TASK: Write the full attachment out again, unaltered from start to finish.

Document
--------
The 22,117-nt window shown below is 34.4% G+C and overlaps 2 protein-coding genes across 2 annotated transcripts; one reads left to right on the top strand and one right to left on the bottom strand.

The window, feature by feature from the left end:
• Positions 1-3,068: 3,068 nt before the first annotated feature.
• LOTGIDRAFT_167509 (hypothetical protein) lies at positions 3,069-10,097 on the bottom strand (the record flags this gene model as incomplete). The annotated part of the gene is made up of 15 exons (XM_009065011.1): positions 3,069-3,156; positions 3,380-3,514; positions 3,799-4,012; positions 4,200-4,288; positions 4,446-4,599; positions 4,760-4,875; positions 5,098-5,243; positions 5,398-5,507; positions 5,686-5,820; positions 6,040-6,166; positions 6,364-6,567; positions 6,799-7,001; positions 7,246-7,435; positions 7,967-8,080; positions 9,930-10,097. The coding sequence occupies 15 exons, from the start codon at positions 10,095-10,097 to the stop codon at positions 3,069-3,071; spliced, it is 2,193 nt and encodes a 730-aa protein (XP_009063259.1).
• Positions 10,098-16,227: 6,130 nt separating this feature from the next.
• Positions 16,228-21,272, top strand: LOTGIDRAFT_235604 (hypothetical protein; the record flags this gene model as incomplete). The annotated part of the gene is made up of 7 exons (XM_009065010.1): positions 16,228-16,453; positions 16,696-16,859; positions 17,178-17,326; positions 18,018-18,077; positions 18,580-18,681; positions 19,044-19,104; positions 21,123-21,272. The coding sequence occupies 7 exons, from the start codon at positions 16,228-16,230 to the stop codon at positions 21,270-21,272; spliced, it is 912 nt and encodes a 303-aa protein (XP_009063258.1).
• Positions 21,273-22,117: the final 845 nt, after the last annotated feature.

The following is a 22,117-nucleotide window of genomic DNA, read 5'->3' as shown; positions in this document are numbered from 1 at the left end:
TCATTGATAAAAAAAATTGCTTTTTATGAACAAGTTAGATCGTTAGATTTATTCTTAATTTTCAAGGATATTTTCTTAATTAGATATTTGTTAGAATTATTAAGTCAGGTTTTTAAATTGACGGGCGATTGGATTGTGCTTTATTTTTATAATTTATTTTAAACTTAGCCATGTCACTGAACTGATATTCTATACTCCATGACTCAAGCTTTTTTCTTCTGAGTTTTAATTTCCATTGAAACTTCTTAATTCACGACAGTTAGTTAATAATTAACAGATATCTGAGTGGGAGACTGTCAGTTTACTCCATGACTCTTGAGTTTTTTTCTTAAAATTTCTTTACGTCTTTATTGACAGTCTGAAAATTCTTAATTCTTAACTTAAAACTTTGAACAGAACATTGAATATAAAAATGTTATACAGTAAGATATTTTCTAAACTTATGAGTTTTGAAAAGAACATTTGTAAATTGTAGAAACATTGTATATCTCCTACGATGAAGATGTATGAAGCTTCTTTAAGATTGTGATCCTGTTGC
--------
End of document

The 22,117-nt window shown below is 34.4% G+C and overlaps 2 protein-coding genes across 2 annotated transcripts; one reads left to right on the top strand and one right to left on the bottom strand.

The window, feature by feature from the left end:
• Positions 1-3,068: 3,068 nt before the first annotated feature.
• LOTGIDRAFT_167509 (hypothetical protein) lies at positions 3,069-10,097 on the bottom strand (the record flags this gene model as incomplete). The annotated part of the gene is made up of 15 exons (XM_009065011.1): positions 3,069-3,156; positions 3,380-3,514; positions 3,799-4,012; positions 4,200-4,288; positions 4,446-4,599; positions 4,760-4,875; positions 5,098-5,243; positions 5,398-5,507; positions 5,686-5,820; positions 6,040-6,166; positions 6,364-6,567; positions 6,799-7,001; positions 7,246-7,435; positions 7,967-8,080; positions 9,930-10,097. The coding sequence occupies 15 exons, from the start codon at positions 10,095-10,097 to the stop codon at positions 3,069-3,071; spliced, it is 2,193 nt and encodes a 730-aa protein (XP_009063259.1).
• Positions 10,098-16,227: 6,130 nt separating this feature from the next.
• Positions 16,228-21,272, top strand: LOTGIDRAFT_235604 (hypothetical protein; the record flags this gene model as incomplete). The annotated part of the gene is made up of 7 exons (XM_009065010.1): positions 16,228-16,453; positions 16,696-16,859; positions 17,178-17,326; positions 18,018-18,077; positions 18,580-18,681; positions 19,044-19,104; positions 21,123-21,272. The coding sequence occupies 7 exons, from the start codon at positions 16,228-16,230 to the stop codon at positions 21,270-21,272; spliced, it is 912 nt and encodes a 303-aa protein (XP_009063258.1).
• Positions 21,273-22,117: the final 845 nt, after the last annotated feature.

The following is a 22,117-nucleotide window of genomic DNA, read 5'->3' as shown; positions in this document are numbered from 1 at the left end:
TCATTGATAAAAAAAATTGCTTTTTATGAACAAGTTAGATCGTTAGATTTATTCTTAATTTTCAAGGATATTTTCTTAATTAGATATTTGTTAGAATTATTAAGTCAGGTTTTTAAATTGACGGGCGATTGGATTGTGCTTTATTTTTATAATTTATTTTAAACTTAGCCATGTCACTGAACTGATATTCTATACTCCATGACTCAAGCTTTTTTCTTCTGAGTTTTAATTTCCATTGAAACTTCTTAATTCACGACAGTTAGTTAATAATTAACAGATATCTGAGTGGGAGACTGTCAGTTTACTCCATGACTCTTGAGTTTTTTTCTTAAAATTTCTTTACGTCTTTATTGACAGTCTGAAAATTCTTAATTCTTAACTTAAAACTTTGAACAGAACATTGAATATAAAAATGTTATACAGTAAGATATTTTCTAAACTTATGAGTTTTGAAAAGAACATTTGTAAATTGTAGAAACATTGTATATCTCCTACGATGAAGATGTATGAAGCTTCTTTAAGATTGTGATCCTGTTGC